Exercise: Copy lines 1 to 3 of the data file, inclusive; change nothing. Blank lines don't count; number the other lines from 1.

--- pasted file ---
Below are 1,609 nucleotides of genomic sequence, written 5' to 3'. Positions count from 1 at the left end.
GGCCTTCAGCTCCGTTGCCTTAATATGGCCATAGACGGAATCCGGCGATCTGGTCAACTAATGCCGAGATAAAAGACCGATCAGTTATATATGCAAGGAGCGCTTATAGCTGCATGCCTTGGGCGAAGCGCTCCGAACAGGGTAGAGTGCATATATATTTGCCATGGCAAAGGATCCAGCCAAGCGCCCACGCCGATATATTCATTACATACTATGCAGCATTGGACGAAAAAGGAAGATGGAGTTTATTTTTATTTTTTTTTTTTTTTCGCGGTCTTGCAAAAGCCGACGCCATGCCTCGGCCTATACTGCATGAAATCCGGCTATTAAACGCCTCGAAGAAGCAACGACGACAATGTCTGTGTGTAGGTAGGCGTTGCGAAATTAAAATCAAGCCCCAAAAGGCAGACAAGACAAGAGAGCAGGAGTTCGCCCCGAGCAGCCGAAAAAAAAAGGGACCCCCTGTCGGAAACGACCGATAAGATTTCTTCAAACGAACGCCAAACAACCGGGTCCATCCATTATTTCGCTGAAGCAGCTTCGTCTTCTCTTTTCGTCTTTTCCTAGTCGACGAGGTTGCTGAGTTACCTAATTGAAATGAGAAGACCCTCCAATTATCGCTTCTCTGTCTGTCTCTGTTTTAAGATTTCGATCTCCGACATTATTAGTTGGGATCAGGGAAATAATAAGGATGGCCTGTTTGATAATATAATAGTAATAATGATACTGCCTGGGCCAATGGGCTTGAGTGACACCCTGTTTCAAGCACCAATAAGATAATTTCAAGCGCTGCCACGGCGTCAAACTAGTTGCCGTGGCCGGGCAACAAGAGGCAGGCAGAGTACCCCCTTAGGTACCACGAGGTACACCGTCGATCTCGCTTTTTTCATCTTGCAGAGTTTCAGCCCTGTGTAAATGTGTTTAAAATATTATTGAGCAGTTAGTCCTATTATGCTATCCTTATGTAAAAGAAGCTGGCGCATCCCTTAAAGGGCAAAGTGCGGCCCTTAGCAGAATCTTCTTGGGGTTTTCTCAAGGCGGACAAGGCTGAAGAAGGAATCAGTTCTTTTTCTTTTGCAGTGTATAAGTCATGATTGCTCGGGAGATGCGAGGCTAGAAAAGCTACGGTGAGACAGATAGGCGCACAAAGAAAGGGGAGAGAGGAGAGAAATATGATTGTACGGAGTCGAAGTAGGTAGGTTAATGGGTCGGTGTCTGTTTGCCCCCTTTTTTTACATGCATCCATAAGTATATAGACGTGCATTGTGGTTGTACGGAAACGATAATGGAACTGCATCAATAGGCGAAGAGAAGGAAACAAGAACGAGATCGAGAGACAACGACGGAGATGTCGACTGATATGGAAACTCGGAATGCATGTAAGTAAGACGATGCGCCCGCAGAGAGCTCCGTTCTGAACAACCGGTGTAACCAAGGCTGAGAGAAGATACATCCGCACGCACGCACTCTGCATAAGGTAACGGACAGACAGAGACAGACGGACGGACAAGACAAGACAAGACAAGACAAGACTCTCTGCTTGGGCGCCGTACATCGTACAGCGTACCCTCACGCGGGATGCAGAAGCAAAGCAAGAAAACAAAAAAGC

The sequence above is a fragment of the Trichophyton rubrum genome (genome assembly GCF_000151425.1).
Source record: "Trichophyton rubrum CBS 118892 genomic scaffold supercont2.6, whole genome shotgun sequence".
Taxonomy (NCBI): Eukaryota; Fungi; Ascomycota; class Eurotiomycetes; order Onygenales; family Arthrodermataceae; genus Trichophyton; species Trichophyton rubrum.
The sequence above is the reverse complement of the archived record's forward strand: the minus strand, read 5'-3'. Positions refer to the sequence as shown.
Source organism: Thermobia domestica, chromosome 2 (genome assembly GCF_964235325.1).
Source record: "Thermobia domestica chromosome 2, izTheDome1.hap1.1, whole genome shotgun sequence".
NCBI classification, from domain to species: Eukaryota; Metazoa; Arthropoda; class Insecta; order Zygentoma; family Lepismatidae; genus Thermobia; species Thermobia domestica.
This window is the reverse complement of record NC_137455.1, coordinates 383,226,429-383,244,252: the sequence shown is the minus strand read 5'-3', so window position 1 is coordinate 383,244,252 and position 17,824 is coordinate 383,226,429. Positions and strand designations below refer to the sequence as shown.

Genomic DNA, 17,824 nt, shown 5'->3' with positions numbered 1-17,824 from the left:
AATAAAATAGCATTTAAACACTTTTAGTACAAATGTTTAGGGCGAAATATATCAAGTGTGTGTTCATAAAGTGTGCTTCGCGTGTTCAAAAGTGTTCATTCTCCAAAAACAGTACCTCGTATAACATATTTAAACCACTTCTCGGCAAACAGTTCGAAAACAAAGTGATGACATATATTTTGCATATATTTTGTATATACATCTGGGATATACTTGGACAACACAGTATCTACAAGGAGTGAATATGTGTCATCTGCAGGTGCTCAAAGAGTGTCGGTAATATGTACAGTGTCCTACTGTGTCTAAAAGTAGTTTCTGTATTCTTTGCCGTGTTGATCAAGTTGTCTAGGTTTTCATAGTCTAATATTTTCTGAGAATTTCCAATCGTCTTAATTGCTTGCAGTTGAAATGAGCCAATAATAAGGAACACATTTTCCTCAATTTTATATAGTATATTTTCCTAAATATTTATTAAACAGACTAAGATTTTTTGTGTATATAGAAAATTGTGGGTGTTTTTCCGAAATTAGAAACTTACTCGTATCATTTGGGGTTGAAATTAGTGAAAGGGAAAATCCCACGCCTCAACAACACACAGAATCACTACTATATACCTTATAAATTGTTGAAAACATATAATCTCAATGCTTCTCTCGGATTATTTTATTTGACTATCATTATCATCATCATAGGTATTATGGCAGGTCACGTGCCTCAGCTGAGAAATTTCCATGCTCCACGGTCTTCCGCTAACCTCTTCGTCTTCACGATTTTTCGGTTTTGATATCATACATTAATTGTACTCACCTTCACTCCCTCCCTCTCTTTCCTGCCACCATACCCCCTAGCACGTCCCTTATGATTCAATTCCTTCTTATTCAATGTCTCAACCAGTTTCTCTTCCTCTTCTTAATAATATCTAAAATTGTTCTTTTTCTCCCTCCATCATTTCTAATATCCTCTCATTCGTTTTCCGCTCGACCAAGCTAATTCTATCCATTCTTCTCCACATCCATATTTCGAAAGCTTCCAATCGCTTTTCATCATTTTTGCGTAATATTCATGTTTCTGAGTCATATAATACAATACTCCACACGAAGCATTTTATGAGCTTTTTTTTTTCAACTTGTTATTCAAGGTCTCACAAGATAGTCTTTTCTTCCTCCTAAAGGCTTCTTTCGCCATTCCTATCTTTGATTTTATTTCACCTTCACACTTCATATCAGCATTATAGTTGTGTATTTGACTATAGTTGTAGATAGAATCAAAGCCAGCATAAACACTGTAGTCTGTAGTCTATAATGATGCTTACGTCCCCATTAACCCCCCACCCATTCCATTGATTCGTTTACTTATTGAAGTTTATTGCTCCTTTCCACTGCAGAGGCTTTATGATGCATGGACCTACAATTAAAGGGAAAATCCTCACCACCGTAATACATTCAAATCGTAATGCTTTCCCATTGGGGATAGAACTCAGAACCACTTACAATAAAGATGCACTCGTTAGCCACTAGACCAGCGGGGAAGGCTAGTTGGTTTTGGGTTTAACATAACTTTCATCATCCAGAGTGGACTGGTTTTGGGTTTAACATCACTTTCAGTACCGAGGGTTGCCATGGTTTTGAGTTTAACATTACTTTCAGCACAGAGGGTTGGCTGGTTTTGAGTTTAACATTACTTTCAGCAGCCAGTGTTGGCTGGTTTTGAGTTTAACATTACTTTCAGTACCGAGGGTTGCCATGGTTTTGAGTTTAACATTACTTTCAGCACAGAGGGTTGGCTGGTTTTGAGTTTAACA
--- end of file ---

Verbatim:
Below are 1,609 nucleotides of genomic sequence, written 5' to 3'. Positions count from 1 at the left end.
GGCCTTCAGCTCCGTTGCCTTAATATGGCCATAGACGGAATCCGGCGATCTGGTCAACTAATGCCGAGATAAAAGACCGATCAGTTATATATGCAAGGAGCGCTTATAGCTGCATGCCTTGGGCGAAGCGCTCCGAACAGGGTAGAGTGCATATATATTTGCCATGGCAAAGGATCCAGCCAAGCGCCCACGCCGATATATTCATTACATACTATGCAGCATTGGACGAAAAAGGAAGATGGAGTTTATTTTTATTTTTTTTTTTTTTTCGCGGTCTTGCAAAAGCCGACGCCATGCCTCGGCCTATACTGCATGAAATCCGGCTATTAAACGCCTCGAAGAAGCAACGACGACAATGTCTGTGTGTAGGTAGGCGTTGCGAAATTAAAATCAAGCCCCAAAAGGCAGACAAGACAAGAGAGCAGGAGTTCGCCCCGAGCAGCCGAAAAAAAAAGGGACCCCCTGTCGGAAACGACCGATAAGATTTCTTCAAACGAACGCCAAACAACCGGGTCCATCCATTATTTCGCTGAAGCAGCTTCGTCTTCTCTTTTCGTCTTTTCCTAGTCGACGAGGTTGCTGAGTTACCTAATTGAAATGAGAAGACCCTCCAATTATCGCTTCTCTGTCTGTCTCTGTTTTAAGATTTCGATCTCCGACATTATTAGTTGGGATCAGGGAAATAATAAGGATGGCCTGTTTGATAATATAATAGTAATAATGATACTGCCTGGGCCAATGGGCTTGAGTGACACCCTGTTTCAAGCACCAATAAGATAATTTCAAGCGCTGCCACGGCGTCAAACTAGTTGCCGTGGCCGGGCAACAAGAGGCAGGCAGAGTACCCCCTTAGGTACCACGAGGTACACCGTCGATCTCGCTTTTTTCATCTTGCAGAGTTTCAGCCCTGTGTAAATGTGTTTAAAATATTATTGAGCAGTTAGTCCTATTATGCTATCCTTATGTAAAAGAAGCTGGCGCATCCCTTAAAGGGCAAAGTGCGGCCCTTAGCAGAATCTTCTTGGGGTTTTCTCAAGGCGGACAAGGCTGAAGAAGGAATCAGTTCTTTTTCTTTTGCAGTGTATAAGTCATGATTGCTCGGGAGATGCGAGGCTAGAAAAGCTACGGTGAGACAGATAGGCGCACAAAGAAAGGGGAGAGAGGAGAGAAATATGATTGTACGGAGTCGAAGTAGGTAGGTTAATGGGTCGGTGTCTGTTTGCCCCCTTTTTTTACATGCATCCATAAGTATATAGACGTGCATTGTGGTTGTACGGAAACGATAATGGAACTGCATCAATAGGCGAAGAGAAGGAAACAAGAACGAGATCGAGAGACAACGACGGAGATGTCGACTGATATGGAAACTCGGAATGCATGTAAGTAAGACGATGCGCCCGCAGAGAGCTCCGTTCTGAACAACCGGTGTAACCAAGGCTGAGAGAAGATACATCCGCACGCACGCACTCTGCATAAGGTAACGGACAGACAGAGACAGACGGACGGACAAGACAAGACAAGACAAGACAAGACTCTCTGCTTGGGCGCCGTACATCGTACAGCGTACCCTCACGCGGGATGCAGAAGCAAAGCAAGAAAACAAAAAAGC

The sequence above is a fragment of the Trichophyton rubrum genome (genome assembly GCF_000151425.1).